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An investor’s guide to highly appreciated stock

An investor’s guide to highly appreciated stock

March 3, 2020

As holdings appreciate in value over a period of years, investors are fortunate enough to be faced with the question of what to do with significant embedded long-term gains. Since it’s unlikely that an entire portfolio appreciates at the same rate, we will focus on what to do when gains are disproportionately concentrated in just a handful of names. For context, just ten stocks have accounted for nearly 25 percent of the S&P 500′s rise during the 10-year bull market from March 2009 to March 2019. If a few of those ten names made up only ten percent of your portfolio in 2009, they’d certainly make up a much greater percentage of your overall portfolio in 2019. And it’s likely those supercharged positions would have appreciated enough to be considered concentrated positions on their own.

A concentrated position is a single holding that represents a significant percentage– typically ten percent or more– of an overall portfolio.

Why concentration matters.

Concentrated holdings increase the overall volatility of a portfolio. Higher volatility affects compound returns in a very real way: Comparing two portfolios which average the same rate of return over time, a portfolio with lower volatility would have a higher compounded annual growth rate than a more volatile portfolio (see table below).

Year 1 Return Year 2 Return Average Return Volatility Compounded Growth Rate
15% 5% 10% 5% 9.9%
50% (30)% 10% 40% 2.5%

Seven questions to ask before reducing a concentrated position.

Every investment decision is personal. As a starting point, we encourage investors to answer the questions below if they are considering reducing a concentrated position with embedded gains.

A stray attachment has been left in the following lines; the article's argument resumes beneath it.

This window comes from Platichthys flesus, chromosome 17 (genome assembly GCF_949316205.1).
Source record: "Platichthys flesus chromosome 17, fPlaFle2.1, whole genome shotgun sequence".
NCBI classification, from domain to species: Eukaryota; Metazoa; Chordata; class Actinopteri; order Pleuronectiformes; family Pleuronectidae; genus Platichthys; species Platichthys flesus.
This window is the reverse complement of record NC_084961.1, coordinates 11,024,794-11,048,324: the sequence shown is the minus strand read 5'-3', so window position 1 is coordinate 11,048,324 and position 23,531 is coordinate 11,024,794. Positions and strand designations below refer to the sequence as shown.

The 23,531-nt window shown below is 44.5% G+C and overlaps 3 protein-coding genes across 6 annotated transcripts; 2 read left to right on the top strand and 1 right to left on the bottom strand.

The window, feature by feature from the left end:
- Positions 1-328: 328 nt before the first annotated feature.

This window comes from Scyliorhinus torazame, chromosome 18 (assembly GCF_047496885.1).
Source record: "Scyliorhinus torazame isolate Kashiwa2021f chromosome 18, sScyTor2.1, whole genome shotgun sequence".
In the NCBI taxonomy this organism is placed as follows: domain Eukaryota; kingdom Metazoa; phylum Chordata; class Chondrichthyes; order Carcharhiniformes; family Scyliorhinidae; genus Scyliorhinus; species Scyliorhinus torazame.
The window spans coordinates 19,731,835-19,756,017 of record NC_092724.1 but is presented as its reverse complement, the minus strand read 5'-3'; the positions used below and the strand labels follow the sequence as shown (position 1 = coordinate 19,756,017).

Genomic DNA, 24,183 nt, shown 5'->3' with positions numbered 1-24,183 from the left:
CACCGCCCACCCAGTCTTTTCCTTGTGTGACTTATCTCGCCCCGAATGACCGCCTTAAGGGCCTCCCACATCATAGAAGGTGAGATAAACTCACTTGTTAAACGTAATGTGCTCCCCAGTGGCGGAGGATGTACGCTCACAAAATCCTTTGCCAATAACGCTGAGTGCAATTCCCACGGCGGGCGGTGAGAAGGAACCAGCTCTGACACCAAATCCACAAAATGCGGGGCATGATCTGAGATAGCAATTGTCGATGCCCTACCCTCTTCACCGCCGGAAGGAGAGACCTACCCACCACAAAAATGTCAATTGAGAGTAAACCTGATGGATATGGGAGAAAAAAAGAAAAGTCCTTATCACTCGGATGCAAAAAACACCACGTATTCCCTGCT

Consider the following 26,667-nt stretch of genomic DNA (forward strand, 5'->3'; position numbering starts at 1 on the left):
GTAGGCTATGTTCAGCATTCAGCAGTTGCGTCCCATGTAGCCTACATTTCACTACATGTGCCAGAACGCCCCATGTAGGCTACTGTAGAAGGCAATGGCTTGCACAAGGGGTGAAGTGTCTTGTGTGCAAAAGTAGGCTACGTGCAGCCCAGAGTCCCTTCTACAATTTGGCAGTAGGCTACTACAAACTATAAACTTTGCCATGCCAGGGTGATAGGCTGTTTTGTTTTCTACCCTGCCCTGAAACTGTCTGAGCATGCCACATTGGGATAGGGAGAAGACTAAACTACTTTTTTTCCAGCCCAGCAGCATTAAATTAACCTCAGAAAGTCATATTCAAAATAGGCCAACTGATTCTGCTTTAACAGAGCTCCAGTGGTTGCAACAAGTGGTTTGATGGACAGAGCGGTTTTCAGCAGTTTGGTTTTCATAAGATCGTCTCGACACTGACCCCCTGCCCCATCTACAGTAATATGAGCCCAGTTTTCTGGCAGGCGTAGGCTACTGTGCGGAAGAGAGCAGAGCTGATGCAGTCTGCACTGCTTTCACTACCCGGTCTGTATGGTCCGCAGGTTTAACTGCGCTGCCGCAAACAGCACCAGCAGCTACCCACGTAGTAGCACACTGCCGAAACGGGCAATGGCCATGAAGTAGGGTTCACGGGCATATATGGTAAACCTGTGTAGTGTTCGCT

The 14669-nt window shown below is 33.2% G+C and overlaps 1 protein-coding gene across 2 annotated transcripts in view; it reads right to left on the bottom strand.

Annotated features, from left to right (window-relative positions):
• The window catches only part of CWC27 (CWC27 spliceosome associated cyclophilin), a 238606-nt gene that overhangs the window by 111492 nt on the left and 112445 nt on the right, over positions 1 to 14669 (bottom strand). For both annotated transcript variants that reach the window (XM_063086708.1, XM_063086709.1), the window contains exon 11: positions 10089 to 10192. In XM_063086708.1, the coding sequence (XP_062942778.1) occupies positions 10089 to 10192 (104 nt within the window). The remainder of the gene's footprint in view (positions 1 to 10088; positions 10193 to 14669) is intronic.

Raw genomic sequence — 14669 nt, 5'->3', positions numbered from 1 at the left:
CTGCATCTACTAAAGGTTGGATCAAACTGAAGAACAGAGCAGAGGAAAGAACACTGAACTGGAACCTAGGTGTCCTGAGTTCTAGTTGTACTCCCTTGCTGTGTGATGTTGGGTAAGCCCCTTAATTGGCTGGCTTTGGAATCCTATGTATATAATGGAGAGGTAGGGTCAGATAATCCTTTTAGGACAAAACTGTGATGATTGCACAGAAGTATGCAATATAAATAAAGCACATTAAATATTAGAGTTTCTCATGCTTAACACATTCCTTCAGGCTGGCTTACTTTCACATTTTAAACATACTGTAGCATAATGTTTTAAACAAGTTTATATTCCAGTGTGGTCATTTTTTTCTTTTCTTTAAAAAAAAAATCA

1. How much the position should you divest, and what should be done with the remainder?
  2. When is the best time to reduce the position?
  3. What short and long-term needs and goals are relevant?
  4. What is the short and long-term outlook for the position?
  5. How is the stock held? (ISO, NQ, etc.)
  6. Does the Qualified Small Business Stock (QSBS) exemption apply to the position?
  7. What are the consequences of selling?

The answer to the final question invariably points to the tax consequences of selling a position with a large gain. But there are several ways to diversify a concentrated position in a tax efficient manner.

Tax-aware strategies for reducing a concentrated position.

There are several ways for investors to reduce concentration in a single position, while deferring capital gains tax.

Using a Trust When Selling Stock

Since trusts are their own entity they file separate tax returns, including the reporting of income and gains generated from investments. The situs is the location of the trust property and its location for legal purposes including its state tax jurisdiction.  Having the trust situs in a state with lower tax rates can help reduce the amount paid on long-term capital gains. Using a trust for selling stock works best for larger positions since the savings need to offset the legal and administrative fees for establishing the trust.

Exchange Funds

An exchange fund, allows accredited investors to ‘exchange’ an individual equity position for shares in a diversified pooled fund.  Before contributing, each investor owns their share of his or her own company stock.  After contributing, the investor has a pro-rata interest in the fund, which now holds a diversified portfolio of stocks in various industries.  The manager of the exchange fund must first approve the inclusion of your shares and the IRS requires a lock-up period of 7 years.  At the end of 7 years, the investor has the option to stay in the fund or receive a basket of securities with the same cost basis as the original company stock.